Tuesday, August 23, 2011

The DC Reboot and the Death Spiral

Back in June when I first discussed the impending reboot of DC Comics' entire superhero lineup, with each and every one of their titles being cancelled and relaunched with a new first issue, I mentioned that it was reflective of how bad the state of the comics industry is that the company, home to superhero stalwarts like Superman, Batman, and the Justice League, felt that this was the only option left to goose sales out of the freefall they currently find themselves trapped in.

This is a sentiment that's echoed by no less an authority than superstar writer Grant Morrison, whose brilliant All-Star Superman I discussed here and who's now been tasked by DC editorial with relaunching Superman from ground up with the relaunched Action Comics (cover by Rags Morales to the right). Interviewed by Rolling Stone to promote his new nonfiction tome Supergods -- which I can't recommend enough, whether you're a comic fan or not -- Morrison pulls no punches when asked what the reboot says about the industry, encapsulating both its current travails and also what its loss would mean:
DC is relaunching its entire line – is there some desperation there?

There's always going to be a bit of that because comics sales are so low, people are willing to try anything these days. It's just plummeting. It's really bad from month to month. May was the first time in a long time that no comic sold over 100,000 copies, so there's a decline.

Do you think this is the death spiral?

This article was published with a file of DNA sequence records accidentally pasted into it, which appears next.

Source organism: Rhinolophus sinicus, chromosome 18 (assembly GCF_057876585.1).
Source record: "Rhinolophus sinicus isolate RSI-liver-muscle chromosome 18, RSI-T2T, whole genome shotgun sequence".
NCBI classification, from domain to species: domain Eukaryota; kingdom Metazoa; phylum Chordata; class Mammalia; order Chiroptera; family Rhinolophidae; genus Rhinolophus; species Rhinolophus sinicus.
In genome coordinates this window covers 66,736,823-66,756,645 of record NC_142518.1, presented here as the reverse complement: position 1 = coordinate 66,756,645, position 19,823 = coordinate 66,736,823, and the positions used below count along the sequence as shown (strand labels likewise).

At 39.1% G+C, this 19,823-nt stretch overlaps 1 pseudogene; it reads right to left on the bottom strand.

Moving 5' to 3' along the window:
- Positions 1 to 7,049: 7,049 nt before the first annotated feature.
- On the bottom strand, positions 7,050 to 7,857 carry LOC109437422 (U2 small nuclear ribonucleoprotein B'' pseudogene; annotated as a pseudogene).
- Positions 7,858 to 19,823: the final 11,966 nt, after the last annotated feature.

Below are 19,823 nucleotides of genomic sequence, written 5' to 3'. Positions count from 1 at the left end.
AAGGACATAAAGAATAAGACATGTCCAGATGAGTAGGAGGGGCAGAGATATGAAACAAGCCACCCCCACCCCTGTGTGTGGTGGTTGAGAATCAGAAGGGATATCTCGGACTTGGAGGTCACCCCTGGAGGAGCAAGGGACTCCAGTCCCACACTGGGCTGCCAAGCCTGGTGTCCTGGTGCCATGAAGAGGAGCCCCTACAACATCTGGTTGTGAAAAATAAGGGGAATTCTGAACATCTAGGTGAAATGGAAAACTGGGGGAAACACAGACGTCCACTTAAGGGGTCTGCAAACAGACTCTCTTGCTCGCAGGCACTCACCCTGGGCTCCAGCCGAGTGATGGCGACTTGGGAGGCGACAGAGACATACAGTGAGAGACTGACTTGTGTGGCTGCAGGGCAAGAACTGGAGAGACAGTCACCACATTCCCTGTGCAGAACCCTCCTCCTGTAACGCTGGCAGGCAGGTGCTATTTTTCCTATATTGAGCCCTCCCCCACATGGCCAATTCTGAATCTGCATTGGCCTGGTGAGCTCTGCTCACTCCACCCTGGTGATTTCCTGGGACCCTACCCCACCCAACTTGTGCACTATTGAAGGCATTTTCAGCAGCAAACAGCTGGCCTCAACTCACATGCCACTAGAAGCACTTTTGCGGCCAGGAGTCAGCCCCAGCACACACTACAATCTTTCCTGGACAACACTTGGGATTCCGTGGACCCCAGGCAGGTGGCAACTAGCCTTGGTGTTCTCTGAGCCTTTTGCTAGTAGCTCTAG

Yeah. I kind of do, but again, you can always be wrong. There's a real feeling of things just going off the rails, to be honest. Superhero comics. The concept is quite a ruthless concept, and it's moved on, and it's kind of abandoned, the first-stage rocket.

Abandoning comics?

And moving on to movies, where it can be more powerful, more effective. The definition of a meme is an idea that wants to replicate, and it's found a better medium through which to replicate, games, movies. It would be a shame, because as I said in the book, one of the most amazing things about those universes is that they exist, there's a paper continuum that reflects the history, but people don't die, it's like the Simpsons, people don't age, they just change.
I never fail to be impressed by the erudite and intelligent Morrison in interviews. His ability to take the long view of the industry, evincing a preternatural understanding that perpetuating this popular mythology can function as a means of societal renewal, is unmatched by most comic pros -- which may go some way toward explaining the current troubles. Much more from him at the link, including his thoughts on why he hates the use of the word "geek" as an honorific (something that my recent pursuits would indicate disagreement with).

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